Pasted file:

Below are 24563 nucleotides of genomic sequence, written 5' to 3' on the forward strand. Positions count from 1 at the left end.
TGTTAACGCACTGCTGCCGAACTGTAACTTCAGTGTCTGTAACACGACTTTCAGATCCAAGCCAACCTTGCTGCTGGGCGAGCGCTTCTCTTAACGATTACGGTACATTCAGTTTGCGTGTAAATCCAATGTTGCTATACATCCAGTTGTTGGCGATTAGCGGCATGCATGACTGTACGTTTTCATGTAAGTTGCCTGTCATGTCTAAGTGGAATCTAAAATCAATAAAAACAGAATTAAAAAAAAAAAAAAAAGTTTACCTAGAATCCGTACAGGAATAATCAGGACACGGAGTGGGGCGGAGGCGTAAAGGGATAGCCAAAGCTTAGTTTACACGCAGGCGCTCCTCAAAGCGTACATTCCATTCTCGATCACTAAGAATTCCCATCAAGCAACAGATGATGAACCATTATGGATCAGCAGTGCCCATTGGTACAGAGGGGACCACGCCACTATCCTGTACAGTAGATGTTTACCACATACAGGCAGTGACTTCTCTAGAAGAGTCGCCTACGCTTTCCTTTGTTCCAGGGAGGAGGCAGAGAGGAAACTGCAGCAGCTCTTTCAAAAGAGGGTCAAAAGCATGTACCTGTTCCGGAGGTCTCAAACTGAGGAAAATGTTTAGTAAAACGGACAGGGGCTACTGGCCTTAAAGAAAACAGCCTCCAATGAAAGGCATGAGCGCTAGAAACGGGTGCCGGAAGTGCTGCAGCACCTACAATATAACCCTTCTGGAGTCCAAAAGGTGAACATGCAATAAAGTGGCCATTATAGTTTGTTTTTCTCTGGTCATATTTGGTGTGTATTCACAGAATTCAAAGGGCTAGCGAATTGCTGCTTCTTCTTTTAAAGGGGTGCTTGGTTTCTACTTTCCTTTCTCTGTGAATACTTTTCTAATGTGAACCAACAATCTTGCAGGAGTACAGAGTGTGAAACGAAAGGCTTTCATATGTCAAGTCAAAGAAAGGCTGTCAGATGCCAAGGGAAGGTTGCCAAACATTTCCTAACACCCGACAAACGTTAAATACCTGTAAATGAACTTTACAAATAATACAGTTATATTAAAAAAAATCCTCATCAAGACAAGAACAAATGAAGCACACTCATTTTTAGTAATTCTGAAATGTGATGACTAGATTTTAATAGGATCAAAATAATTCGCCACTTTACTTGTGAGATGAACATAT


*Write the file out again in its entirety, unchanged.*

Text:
Below are 24563 nucleotides of genomic sequence, written 5' to 3' on the forward strand. Positions count from 1 at the left end.
TGTTAACGCACTGCTGCCGAACTGTAACTTCAGTGTCTGTAACACGACTTTCAGATCCAAGCCAACCTTGCTGCTGGGCGAGCGCTTCTCTTAACGATTACGGTACATTCAGTTTGCGTGTAAATCCAATGTTGCTATACATCCAGTTGTTGGCGATTAGCGGCATGCATGACTGTACGTTTTCATGTAAGTTGCCTGTCATGTCTAAGTGGAATCTAAAATCAATAAAAACAGAATTAAAAAAAAAAAAAAAAGTTTACCTAGAATCCGTACAGGAATAATCAGGACACGGAGTGGGGCGGAGGCGTAAAGGGATAGCCAAAGCTTAGTTTACACGCAGGCGCTCCTCAAAGCGTACATTCCATTCTCGATCACTAAGAATTCCCATCAAGCAACAGATGATGAACCATTATGGATCAGCAGTGCCCATTGGTACAGAGGGGACCACGCCACTATCCTGTACAGTAGATGTTTACCACATACAGGCAGTGACTTCTCTAGAAGAGTCGCCTACGCTTTCCTTTGTTCCAGGGAGGAGGCAGAGAGGAAACTGCAGCAGCTCTTTCAAAAGAGGGTCAAAAGCATGTACCTGTTCCGGAGGTCTCAAACTGAGGAAAATGTTTAGTAAAACGGACAGGGGCTACTGGCCTTAAAGAAAACAGCCTCCAATGAAAGGCATGAGCGCTAGAAACGGGTGCCGGAAGTGCTGCAGCACCTACAATATAACCCTTCTGGAGTCCAAAAGGTGAACATGCAATAAAGTGGCCATTATAGTTTGTTTTTCTCTGGTCATATTTGGTGTGTATTCACAGAATTCAAAGGGCTAGCGAATTGCTGCTTCTTCTTTTAAAGGGGTGCTTGGTTTCTACTTTCCTTTCTCTGTGAATACTTTTCTAATGTGAACCAACAATCTTGCAGGAGTACAGAGTGTGAAACGAAAGGCTTTCATATGTCAAGTCAAAGAAAGGCTGTCAGATGCCAAGGGAAGGTTGCCAAACATTTCCTAACACCCGACAAACGTTAAATACCTGTAAATGAACTTTACAAATAATACAGTTATATTAAAAAAAATCCTCATCAAGACAAGAACAAATGAAGCACACTCATTTTTAGTAATTCTGAAATGTGATGACTAGATTTTAATAGGATCAAAATAATTCGCCACTTTACTTGTGAGATGAACATAT